The United Nations Mine Action Service (UNMAS) works to provide relief to mine- affected areas. Because most people’s philanthropic efforts are filtered through the lens of their own experiences, UNMAS wanted to create a personal connection from people who could afford to donate to the dangers of landmines. It did this with an experiential activation called Sweeper, a virtual minefield that people could experience at the New Museum in New York City on the International Day of Mine Awareness and Action. Using iBeacons to create digital triggers, UNMAS allowed users to pass through a simulated minefield in order to create the desired connection and encourage donations.
Objective and Context:
Millions of people worldwide live with the threat of death and dismemberment due to landmines. These weapons cripple economies, destroy families, and prevent children from attending school. The United Nations Mine Action Service works tirelessly to provide relief to mine-affected areas through a combination of awareness efforts, mine detection, and removal. It believes that, with the right amount of funding and effort, the world can become mine-free.
UNMAS believed that raising awareness of the danger of landmines would help to raise funds because people are more inclined to donate when they understand and care about a cause. For most people, however, landmines are a conceptual fear. Non-profits and charities often appeal to people with images of suffering and need, so the United Nations Mine Action Service felt that if it used the same tactic its message would be lost.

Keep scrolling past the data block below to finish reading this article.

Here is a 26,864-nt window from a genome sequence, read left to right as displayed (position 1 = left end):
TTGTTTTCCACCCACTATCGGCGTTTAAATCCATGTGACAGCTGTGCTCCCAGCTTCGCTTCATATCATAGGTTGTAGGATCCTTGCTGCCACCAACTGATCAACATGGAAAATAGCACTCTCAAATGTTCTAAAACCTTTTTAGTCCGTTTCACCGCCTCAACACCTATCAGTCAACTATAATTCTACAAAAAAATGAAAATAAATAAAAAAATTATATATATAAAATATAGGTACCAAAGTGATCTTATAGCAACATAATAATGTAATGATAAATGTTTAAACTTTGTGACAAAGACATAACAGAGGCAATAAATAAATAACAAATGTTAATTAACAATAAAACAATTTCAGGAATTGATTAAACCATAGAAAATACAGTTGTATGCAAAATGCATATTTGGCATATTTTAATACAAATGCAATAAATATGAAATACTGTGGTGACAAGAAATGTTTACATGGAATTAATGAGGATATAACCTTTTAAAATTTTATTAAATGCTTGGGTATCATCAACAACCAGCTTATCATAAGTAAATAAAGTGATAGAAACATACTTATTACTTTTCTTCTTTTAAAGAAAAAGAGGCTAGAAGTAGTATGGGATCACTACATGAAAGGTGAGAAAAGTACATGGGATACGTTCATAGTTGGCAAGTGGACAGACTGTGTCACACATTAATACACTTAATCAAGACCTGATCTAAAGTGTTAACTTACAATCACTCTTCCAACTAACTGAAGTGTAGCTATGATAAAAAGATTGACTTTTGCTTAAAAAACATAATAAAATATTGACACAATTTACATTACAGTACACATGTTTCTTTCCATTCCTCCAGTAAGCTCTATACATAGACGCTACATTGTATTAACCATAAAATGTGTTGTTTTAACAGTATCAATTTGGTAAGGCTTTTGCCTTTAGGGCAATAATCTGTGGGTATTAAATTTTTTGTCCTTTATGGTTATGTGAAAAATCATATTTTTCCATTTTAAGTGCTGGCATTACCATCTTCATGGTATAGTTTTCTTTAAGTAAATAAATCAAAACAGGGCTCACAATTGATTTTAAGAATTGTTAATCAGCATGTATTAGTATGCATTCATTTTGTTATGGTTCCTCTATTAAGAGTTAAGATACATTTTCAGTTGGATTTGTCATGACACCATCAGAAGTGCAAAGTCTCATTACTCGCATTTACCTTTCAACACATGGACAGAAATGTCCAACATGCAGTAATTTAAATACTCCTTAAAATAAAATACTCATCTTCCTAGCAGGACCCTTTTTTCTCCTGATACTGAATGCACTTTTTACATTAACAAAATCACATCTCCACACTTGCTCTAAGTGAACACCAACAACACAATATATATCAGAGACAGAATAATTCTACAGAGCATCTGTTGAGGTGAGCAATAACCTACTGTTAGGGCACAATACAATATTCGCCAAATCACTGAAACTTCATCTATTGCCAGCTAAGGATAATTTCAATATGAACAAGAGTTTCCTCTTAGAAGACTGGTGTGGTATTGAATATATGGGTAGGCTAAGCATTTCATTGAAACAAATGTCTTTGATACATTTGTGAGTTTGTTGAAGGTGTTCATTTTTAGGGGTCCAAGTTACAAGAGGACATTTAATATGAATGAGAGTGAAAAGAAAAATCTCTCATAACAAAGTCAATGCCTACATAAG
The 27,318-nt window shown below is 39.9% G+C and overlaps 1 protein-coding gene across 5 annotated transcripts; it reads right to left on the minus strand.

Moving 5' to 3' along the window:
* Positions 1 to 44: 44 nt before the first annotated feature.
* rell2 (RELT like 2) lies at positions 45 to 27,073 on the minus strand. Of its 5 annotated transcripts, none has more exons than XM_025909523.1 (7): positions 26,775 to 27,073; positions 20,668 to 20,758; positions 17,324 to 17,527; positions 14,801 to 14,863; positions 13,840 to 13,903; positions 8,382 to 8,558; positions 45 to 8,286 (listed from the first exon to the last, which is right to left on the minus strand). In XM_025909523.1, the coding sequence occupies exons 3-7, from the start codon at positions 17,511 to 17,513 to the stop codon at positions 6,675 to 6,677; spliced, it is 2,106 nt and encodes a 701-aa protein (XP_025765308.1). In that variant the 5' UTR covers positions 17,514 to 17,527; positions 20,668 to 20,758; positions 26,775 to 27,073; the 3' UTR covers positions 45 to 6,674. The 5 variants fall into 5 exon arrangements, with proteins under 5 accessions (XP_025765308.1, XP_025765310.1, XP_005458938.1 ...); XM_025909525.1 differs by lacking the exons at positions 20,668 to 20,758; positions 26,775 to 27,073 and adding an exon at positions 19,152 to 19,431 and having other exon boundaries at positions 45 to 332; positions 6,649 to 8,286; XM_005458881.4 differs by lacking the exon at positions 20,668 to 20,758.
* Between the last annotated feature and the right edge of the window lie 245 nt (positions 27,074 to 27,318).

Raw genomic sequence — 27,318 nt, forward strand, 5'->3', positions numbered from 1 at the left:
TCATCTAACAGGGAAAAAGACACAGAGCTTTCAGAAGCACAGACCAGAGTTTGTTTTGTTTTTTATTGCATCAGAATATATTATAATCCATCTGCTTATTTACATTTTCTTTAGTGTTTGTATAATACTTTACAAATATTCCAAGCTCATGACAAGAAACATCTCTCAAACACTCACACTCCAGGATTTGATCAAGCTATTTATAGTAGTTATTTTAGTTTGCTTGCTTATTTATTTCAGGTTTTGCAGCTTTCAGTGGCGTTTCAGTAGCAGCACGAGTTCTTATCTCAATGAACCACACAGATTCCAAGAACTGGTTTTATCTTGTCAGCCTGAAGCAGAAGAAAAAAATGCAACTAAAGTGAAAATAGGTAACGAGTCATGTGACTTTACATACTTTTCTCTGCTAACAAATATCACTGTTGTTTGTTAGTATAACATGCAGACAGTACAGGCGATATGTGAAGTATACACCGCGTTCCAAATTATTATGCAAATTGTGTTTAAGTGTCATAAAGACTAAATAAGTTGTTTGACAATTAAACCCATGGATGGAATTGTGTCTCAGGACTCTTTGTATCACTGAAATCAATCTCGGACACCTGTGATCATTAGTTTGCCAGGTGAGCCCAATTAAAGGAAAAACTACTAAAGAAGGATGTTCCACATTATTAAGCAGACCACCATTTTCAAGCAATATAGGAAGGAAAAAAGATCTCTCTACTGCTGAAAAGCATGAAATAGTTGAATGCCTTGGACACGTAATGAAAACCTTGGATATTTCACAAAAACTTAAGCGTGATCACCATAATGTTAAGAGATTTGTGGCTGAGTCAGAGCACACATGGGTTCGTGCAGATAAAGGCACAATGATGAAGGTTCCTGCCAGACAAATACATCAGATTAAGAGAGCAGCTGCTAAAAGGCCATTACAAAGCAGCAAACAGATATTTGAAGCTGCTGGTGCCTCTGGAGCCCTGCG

Technology has brought people closer together in many ways, but it has also inundated them with information, and they have become desensitized to images of war and disaster. This causes what is called “compassion fatigue,” which was UNMAS’ key insight for the campaign.
Most people’s philanthropic efforts are filtered through the lens of how an issue affects them personally, so in order to combat compassion fatigue, UNMAS needed to help people feel a personal connection to the dangers of landmines. It would do this by bringing to them the experience of fear that millions live with every day.
Overall Campaign Execution:
UNMAS created Sweeper, a virtual minefield that was an immersive and fully integrated experience that culminated in an interactive event at the New Museum in New York City on the International Day of Mine Awareness and Action. The event featured speeches by prominent United Nations staff and images from the renowned photographer Marco Grob, who works tirelessly with UNMAS to document mine victims.
Within the space, UNMAS built a physical exhibition that displayed the remnants of war — actual mines pulled from the ground — but at the same time rig them with iBeacons to create digital triggers. The result was a simulated minefield that the audience would unknowingly pass through.
UNMAS utilized new technology to bring the experience of a real minefield directly to the people who could make a difference. It discovered the troubling and remarkable fact that iBeacons, the low-energy Bluetooth proximity technology, are triggered in a very similar way as landmines. When a user approaches, the iBeacon causes the user’s phone to perform some sort of action, usually a notification.